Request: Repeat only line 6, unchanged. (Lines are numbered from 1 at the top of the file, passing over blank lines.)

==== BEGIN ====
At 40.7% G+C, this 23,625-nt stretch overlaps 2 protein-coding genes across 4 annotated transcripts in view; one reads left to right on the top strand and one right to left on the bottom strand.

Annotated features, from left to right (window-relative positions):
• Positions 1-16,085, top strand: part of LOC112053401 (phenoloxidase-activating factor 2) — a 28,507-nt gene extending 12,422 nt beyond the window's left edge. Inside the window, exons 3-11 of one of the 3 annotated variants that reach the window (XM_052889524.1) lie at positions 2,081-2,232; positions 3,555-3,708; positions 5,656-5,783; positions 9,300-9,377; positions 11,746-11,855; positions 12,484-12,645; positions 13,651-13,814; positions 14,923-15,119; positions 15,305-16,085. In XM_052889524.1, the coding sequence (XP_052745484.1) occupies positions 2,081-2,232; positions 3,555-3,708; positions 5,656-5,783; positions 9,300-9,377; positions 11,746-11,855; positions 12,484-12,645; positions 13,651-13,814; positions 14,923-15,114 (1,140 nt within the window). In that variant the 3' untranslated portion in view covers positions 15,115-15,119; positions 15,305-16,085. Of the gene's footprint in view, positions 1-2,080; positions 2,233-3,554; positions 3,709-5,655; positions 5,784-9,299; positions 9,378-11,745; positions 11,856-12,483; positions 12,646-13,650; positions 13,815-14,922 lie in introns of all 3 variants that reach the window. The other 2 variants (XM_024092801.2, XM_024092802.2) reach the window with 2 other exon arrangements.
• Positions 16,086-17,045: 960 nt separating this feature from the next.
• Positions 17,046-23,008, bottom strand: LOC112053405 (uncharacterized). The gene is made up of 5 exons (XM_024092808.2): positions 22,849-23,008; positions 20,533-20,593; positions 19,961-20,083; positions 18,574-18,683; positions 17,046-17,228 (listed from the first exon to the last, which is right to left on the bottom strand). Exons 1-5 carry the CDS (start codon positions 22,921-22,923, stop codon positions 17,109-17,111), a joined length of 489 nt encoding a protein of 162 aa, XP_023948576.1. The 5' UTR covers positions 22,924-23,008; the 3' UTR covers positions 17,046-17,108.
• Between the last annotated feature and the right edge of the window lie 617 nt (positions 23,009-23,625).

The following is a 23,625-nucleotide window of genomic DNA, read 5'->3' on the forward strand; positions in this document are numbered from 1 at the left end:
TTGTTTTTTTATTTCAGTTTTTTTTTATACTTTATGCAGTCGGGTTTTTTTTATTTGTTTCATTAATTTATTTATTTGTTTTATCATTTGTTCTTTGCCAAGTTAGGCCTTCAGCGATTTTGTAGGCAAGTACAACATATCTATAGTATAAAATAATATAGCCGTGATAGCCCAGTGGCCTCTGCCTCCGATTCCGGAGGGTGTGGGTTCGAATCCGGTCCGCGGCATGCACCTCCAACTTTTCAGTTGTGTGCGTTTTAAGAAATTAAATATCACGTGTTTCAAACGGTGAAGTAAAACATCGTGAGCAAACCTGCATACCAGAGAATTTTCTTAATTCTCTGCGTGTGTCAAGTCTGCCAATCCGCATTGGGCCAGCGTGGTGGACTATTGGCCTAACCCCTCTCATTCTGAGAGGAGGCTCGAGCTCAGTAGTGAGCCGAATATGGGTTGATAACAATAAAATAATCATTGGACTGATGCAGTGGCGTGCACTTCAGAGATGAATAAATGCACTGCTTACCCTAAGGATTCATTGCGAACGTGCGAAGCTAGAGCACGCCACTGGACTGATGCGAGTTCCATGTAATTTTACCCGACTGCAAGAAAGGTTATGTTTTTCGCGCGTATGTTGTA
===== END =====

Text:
• Between the last annotated feature and the right edge of the window lie 617 nt (positions 23,009-23,625).